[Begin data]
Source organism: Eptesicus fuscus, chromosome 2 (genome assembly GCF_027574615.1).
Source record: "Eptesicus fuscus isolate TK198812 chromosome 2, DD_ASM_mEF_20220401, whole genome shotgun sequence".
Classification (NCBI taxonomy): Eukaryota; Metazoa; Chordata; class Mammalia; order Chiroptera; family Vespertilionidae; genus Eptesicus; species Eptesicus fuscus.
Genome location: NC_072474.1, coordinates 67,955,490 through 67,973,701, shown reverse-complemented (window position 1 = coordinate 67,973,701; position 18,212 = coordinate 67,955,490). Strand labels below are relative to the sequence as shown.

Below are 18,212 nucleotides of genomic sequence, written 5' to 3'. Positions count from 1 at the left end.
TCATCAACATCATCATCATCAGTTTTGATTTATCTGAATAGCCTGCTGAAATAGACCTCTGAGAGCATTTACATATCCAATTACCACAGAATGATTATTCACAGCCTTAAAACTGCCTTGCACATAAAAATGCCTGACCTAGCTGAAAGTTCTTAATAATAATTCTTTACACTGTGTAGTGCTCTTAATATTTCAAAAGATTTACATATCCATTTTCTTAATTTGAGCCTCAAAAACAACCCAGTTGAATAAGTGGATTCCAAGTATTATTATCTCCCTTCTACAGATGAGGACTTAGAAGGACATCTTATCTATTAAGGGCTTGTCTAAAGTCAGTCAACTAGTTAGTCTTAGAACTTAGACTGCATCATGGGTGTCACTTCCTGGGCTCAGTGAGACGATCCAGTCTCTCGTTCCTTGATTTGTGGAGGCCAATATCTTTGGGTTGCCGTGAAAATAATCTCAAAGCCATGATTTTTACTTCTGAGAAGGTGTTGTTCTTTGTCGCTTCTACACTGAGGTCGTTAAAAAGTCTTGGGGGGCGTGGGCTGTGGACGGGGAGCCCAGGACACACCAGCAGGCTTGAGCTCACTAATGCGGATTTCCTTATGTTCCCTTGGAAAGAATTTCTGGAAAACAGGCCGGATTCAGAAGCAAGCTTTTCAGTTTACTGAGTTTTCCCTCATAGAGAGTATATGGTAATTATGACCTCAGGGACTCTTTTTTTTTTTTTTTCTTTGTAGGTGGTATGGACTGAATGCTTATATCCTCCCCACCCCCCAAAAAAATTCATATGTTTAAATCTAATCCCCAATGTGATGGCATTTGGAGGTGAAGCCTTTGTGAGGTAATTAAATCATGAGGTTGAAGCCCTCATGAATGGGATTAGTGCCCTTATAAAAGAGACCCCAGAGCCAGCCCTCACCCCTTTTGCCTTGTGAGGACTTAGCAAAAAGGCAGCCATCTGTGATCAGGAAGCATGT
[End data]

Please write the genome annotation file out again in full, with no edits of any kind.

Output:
Source organism: Eptesicus fuscus, chromosome 2 (genome assembly GCF_027574615.1).
Source record: "Eptesicus fuscus isolate TK198812 chromosome 2, DD_ASM_mEF_20220401, whole genome shotgun sequence".
Classification (NCBI taxonomy): Eukaryota; Metazoa; Chordata; class Mammalia; order Chiroptera; family Vespertilionidae; genus Eptesicus; species Eptesicus fuscus.
Genome location: NC_072474.1, coordinates 67,955,490 through 67,973,701, shown reverse-complemented (window position 1 = coordinate 67,973,701; position 18,212 = coordinate 67,955,490). Strand labels below are relative to the sequence as shown.

Below are 18,212 nucleotides of genomic sequence, written 5' to 3'. Positions count from 1 at the left end.
TCATCAACATCATCATCATCAGTTTTGATTTATCTGAATAGCCTGCTGAAATAGACCTCTGAGAGCATTTACATATCCAATTACCACAGAATGATTATTCACAGCCTTAAAACTGCCTTGCACATAAAAATGCCTGACCTAGCTGAAAGTTCTTAATAATAATTCTTTACACTGTGTAGTGCTCTTAATATTTCAAAAGATTTACATATCCATTTTCTTAATTTGAGCCTCAAAAACAACCCAGTTGAATAAGTGGATTCCAAGTATTATTATCTCCCTTCTACAGATGAGGACTTAGAAGGACATCTTATCTATTAAGGGCTTGTCTAAAGTCAGTCAACTAGTTAGTCTTAGAACTTAGACTGCATCATGGGTGTCACTTCCTGGGCTCAGTGAGACGATCCAGTCTCTCGTTCCTTGATTTGTGGAGGCCAATATCTTTGGGTTGCCGTGAAAATAATCTCAAAGCCATGATTTTTACTTCTGAGAAGGTGTTGTTCTTTGTCGCTTCTACACTGAGGTCGTTAAAAAGTCTTGGGGGGCGTGGGCTGTGGACGGGGAGCCCAGGACACACCAGCAGGCTTGAGCTCACTAATGCGGATTTCCTTATGTTCCCTTGGAAAGAATTTCTGGAAAACAGGCCGGATTCAGAAGCAAGCTTTTCAGTTTACTGAGTTTTCCCTCATAGAGAGTATATGGTAATTATGACCTCAGGGACTCTTTTTTTTTTTTTTTCTTTGTAGGTGGTATGGACTGAATGCTTATATCCTCCCCACCCCCCAAAAAAATTCATATGTTTAAATCTAATCCCCAATGTGATGGCATTTGGAGGTGAAGCCTTTGTGAGGTAATTAAATCATGAGGTTGAAGCCCTCATGAATGGGATTAGTGCCCTTATAAAAGAGACCCCAGAGCCAGCCCTCACCCCTTTTGCCTTGTGAGGACTTAGCAAAAAGGCAGCCATCTGTGATCAGGAAGCATGT